LawHawkRFD said...

Stan: Anecdotal evidence is highly underrated. You can't draw general conclusions from it, but it means you have at least one personal example of the truth of the issue, and it's likely many others do as well. Most important of all, you don't have to take someone else's word for it.

LawHawkRFD said...

Tennessee: Thanks for giving Dirty Harry and me a waiver. LOL And I thoroughly agree with the thumbs-down as well.

rlaWTX said...

yeeehaaaawwww!

Once upon a time it was said that a Texas Democrat was stil more conservative than a Yankee (N East) Republican... It's not quite true anymore - and I blame those dang CA folks flooding in... but even before they came Austin was our Hollyweird and still is.
But we have been lucky with our pretty consevative legislature (who meets every other year and gets paid a pittance) and gov's (W!).
Bill White is giving Perry a run it seems (haven't seen polls lately) but I am still hopeful. But White's TX does not match the one that's been in the news lately - all they jobs are low wage nothing jobs! and other equally silly horrors. Midland still has unemployment below 5%.

[Texas is the best state in the Union!]

You want a funny story look up the happenings a few years ago when the democrats in the TX legislature didn't want to be called to special session by the gov, so they all ran to New Mexico - seriously! It was like watching a bad teen sitcom!

BevfromNYC said...

ralWTX: I remember that episode. Perry was going to send the Texas Rangers (not the baseball team) to get them, but they can't cross the state line. Sometimes they flee to Oklahoma.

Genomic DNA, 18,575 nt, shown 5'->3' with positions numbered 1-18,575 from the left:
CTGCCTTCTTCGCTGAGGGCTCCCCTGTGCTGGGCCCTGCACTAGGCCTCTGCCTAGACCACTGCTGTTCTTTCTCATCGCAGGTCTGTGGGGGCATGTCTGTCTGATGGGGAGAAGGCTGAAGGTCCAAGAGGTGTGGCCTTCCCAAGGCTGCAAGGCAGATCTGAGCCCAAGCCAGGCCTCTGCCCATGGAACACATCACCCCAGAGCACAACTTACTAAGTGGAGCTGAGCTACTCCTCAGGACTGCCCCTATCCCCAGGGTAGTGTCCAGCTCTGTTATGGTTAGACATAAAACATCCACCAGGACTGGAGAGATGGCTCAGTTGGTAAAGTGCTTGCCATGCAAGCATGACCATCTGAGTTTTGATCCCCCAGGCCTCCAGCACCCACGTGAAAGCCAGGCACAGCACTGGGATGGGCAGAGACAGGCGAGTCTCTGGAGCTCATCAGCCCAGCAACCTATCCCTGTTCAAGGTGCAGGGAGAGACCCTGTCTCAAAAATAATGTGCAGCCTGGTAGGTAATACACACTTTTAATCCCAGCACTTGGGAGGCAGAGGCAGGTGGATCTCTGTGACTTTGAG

Oh BTW - YEY! Texas Rangers (the baseball team!) I want so much for them to beat the Yankees, it makes my head hurt...

LawHawkRFD said...

rlaWTX: Well, I wondered when you were going to come aboard. And indeed I remember the great Texas roundup of Democrat desperadoes who had fled into the badlands of New Mexico. Our possible governor Whitman would be a lot like your more moderate Republicans. But for California, that would be a 90 degree turn to the right. I'm doing a lot of praying these days.

LawHawkRFD said...

Bev: I've been trying for years to figure out how we can do the reverse of what happened in Texas--drive the Democrats out of California and into New Mexico. They deserve it. They gave us Janet Napoleon (LOL)

Individualist said...

You know Lawhawk

One of the themes of your post has got me thinking. It seems that states do better when liberals move out and Republicans move in.

Perhaps we can convince the democrats to move to one of the seven Obama states. I think this would work absolutely perfectly. We could have realistic fiscal policies and the liberals could live in a fantasy land.....

WIN .. WIN .. I'd say

LawHawkRFD said...

Individualist: Alternatively, we could agree to start the process for Puerto Rican statehood on the condition that all Democrats must move there.